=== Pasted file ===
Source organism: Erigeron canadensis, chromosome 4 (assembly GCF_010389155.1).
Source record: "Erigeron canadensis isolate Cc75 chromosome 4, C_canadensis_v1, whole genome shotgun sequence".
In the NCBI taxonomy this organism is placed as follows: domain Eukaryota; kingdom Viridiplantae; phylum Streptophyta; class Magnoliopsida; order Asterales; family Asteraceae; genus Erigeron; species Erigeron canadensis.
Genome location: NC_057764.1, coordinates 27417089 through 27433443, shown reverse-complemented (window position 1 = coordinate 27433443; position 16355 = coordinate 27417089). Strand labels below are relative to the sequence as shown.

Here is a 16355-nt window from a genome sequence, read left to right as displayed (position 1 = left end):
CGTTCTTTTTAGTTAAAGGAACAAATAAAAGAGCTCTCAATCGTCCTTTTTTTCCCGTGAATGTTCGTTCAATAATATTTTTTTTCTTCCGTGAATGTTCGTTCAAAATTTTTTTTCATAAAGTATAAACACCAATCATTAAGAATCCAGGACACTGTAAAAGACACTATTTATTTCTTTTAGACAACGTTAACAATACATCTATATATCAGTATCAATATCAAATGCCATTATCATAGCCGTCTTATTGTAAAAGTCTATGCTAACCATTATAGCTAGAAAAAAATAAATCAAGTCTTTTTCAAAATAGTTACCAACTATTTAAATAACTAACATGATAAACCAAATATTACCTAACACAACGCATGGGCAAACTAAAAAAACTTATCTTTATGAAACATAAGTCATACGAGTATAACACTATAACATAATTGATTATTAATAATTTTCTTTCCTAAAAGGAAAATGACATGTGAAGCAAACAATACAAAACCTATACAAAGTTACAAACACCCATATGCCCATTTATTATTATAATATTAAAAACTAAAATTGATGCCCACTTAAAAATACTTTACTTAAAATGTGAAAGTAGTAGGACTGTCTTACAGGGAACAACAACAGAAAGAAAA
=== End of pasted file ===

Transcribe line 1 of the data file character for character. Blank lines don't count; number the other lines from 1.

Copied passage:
Source organism: Erigeron canadensis, chromosome 4 (assembly GCF_010389155.1).